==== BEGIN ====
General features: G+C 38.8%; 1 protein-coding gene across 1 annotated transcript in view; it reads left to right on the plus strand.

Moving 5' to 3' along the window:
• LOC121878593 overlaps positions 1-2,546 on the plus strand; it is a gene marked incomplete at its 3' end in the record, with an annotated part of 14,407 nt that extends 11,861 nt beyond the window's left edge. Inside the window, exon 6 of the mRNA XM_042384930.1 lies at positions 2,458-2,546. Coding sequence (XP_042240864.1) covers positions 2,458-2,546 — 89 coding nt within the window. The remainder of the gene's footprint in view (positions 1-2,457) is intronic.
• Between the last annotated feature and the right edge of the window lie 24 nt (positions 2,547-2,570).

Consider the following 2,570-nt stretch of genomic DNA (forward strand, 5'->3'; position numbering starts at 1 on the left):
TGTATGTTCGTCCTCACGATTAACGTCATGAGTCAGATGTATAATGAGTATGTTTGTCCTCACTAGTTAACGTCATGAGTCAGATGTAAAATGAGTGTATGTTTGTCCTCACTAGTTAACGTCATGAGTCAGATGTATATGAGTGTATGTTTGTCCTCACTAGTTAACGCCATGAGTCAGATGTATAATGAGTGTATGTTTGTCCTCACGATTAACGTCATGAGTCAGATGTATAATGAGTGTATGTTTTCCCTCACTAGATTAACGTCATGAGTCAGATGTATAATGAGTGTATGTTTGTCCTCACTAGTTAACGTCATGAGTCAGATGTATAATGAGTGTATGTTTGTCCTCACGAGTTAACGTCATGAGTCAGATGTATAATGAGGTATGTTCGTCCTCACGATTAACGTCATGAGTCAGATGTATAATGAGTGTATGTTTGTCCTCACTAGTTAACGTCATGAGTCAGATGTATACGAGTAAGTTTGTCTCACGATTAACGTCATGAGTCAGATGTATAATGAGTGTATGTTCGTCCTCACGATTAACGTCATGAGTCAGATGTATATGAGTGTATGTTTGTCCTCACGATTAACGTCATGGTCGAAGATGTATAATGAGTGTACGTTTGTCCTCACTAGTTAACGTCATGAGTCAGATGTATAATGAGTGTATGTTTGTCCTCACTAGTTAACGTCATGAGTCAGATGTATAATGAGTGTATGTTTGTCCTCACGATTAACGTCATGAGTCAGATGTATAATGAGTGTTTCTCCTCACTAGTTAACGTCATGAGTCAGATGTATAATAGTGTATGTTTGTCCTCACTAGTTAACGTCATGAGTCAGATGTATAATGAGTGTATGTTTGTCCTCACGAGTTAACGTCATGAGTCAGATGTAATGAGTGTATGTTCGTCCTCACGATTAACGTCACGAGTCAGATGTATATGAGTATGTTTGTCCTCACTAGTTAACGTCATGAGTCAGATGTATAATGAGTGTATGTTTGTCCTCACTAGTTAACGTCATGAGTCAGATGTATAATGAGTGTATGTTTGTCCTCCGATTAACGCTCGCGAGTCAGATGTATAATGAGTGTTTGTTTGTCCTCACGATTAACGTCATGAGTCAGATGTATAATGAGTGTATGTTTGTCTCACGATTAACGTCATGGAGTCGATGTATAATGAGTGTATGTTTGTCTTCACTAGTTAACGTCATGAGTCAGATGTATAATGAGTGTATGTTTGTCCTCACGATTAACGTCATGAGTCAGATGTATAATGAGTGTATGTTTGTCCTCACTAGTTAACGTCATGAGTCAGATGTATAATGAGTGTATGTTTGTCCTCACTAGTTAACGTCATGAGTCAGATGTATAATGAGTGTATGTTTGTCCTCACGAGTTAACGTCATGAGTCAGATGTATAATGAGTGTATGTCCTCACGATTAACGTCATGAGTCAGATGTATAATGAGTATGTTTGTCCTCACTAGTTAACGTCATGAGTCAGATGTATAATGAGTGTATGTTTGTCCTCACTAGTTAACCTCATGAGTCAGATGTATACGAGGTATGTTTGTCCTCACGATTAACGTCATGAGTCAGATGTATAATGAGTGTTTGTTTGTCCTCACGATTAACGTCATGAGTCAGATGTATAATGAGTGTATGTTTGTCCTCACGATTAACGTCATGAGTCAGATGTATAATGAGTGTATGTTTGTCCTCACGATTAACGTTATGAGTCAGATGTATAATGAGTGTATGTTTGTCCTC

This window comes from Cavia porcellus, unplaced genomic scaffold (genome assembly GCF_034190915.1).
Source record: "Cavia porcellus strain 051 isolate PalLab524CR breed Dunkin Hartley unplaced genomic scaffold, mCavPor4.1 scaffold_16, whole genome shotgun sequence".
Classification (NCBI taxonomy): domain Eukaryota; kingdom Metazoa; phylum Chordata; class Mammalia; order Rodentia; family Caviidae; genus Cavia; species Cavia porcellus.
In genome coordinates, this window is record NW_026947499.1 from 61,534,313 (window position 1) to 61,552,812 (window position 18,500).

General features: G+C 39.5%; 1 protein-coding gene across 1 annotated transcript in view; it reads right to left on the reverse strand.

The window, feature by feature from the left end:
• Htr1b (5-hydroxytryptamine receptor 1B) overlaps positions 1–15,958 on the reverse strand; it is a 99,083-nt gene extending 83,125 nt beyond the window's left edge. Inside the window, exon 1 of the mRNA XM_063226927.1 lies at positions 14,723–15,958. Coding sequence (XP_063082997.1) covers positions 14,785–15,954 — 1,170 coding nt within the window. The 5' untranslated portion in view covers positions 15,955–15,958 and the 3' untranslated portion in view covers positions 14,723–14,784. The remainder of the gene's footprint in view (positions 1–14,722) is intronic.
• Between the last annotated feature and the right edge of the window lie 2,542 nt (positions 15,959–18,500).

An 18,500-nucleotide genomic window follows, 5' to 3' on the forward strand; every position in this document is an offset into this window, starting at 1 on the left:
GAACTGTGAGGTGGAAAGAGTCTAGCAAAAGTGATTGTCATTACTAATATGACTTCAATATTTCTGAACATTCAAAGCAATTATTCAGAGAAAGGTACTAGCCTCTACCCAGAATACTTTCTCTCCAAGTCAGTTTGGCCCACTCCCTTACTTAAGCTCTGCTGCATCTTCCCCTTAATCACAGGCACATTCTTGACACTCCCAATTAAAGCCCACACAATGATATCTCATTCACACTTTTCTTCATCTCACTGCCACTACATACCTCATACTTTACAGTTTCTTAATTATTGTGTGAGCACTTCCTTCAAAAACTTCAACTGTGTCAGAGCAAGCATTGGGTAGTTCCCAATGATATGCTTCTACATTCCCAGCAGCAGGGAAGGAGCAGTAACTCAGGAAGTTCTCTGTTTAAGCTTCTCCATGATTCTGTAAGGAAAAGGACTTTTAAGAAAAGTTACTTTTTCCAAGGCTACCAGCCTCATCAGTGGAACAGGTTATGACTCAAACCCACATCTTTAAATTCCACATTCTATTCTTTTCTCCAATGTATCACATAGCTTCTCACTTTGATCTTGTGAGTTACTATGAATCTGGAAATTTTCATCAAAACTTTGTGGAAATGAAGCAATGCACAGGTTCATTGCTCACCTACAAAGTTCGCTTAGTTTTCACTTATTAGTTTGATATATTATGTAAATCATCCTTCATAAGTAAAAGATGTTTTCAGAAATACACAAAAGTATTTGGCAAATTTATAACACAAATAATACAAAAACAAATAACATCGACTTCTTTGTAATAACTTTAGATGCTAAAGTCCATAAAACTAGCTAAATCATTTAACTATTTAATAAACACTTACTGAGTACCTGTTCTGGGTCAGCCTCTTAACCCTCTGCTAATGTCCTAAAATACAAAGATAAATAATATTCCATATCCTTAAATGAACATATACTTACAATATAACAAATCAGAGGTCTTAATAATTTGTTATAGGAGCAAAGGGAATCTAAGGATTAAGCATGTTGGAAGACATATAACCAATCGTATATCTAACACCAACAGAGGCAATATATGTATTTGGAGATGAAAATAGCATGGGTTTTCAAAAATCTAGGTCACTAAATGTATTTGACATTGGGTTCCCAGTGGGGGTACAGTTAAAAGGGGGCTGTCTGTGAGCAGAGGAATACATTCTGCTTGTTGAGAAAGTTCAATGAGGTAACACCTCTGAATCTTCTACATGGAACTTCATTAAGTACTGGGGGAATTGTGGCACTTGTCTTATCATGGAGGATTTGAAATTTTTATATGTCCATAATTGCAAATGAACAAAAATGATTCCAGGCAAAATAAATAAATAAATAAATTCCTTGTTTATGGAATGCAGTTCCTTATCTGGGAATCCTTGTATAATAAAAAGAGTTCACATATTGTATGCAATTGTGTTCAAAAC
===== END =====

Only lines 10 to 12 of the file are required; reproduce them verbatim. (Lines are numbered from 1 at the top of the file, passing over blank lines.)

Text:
In genome coordinates, this window is record NW_026947499.1 from 61,534,313 (window position 1) to 61,552,812 (window position 18,500).

General features: G+C 39.5%; 1 protein-coding gene across 1 annotated transcript in view; it reads right to left on the reverse strand.

The window, feature by feature from the left end: